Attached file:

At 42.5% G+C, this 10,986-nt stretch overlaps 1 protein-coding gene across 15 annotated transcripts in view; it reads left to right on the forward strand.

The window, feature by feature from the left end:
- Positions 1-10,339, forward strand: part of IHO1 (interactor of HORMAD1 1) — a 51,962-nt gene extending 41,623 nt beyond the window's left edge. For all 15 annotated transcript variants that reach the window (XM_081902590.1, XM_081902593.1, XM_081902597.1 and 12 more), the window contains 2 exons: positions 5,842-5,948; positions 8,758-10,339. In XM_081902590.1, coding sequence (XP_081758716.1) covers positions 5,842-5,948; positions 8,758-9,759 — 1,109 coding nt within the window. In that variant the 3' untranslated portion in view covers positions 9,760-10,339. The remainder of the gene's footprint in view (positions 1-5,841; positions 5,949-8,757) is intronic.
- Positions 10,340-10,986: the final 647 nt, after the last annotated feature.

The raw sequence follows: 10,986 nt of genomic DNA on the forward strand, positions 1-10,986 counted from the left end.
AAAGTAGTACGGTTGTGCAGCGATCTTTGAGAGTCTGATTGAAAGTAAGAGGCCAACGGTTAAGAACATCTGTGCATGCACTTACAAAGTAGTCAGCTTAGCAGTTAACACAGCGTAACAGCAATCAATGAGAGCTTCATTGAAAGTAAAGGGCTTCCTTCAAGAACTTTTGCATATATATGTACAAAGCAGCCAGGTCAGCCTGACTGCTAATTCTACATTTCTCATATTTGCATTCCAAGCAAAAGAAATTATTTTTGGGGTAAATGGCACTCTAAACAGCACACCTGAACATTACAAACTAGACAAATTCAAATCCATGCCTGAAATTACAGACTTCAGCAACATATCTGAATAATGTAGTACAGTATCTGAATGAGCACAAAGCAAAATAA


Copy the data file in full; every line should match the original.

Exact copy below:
At 42.5% G+C, this 10,986-nt stretch overlaps 1 protein-coding gene across 15 annotated transcripts in view; it reads left to right on the forward strand.

The window, feature by feature from the left end:
- Positions 1-10,339, forward strand: part of IHO1 (interactor of HORMAD1 1) — a 51,962-nt gene extending 41,623 nt beyond the window's left edge. For all 15 annotated transcript variants that reach the window (XM_081902590.1, XM_081902593.1, XM_081902597.1 and 12 more), the window contains 2 exons: positions 5,842-5,948; positions 8,758-10,339. In XM_081902590.1, coding sequence (XP_081758716.1) covers positions 5,842-5,948; positions 8,758-9,759 — 1,109 coding nt within the window. In that variant the 3' untranslated portion in view covers positions 9,760-10,339. The remainder of the gene's footprint in view (positions 1-5,841; positions 5,949-8,757) is intronic.
- Positions 10,340-10,986: the final 647 nt, after the last annotated feature.

The raw sequence follows: 10,986 nt of genomic DNA on the forward strand, positions 1-10,986 counted from the left end.
AAAGTAGTACGGTTGTGCAGCGATCTTTGAGAGTCTGATTGAAAGTAAGAGGCCAACGGTTAAGAACATCTGTGCATGCACTTACAAAGTAGTCAGCTTAGCAGTTAACACAGCGTAACAGCAATCAATGAGAGCTTCATTGAAAGTAAAGGGCTTCCTTCAAGAACTTTTGCATATATATGTACAAAGCAGCCAGGTCAGCCTGACTGCTAATTCTACATTTCTCATATTTGCATTCCAAGCAAAAGAAATTATTTTTGGGGTAAATGGCACTCTAAACAGCACACCTGAACATTACAAACTAGACAAATTCAAATCCATGCCTGAAATTACAGACTTCAGCAACATATCTGAATAATGTAGTACAGTATCTGAATGAGCACAAAGCAAAATAA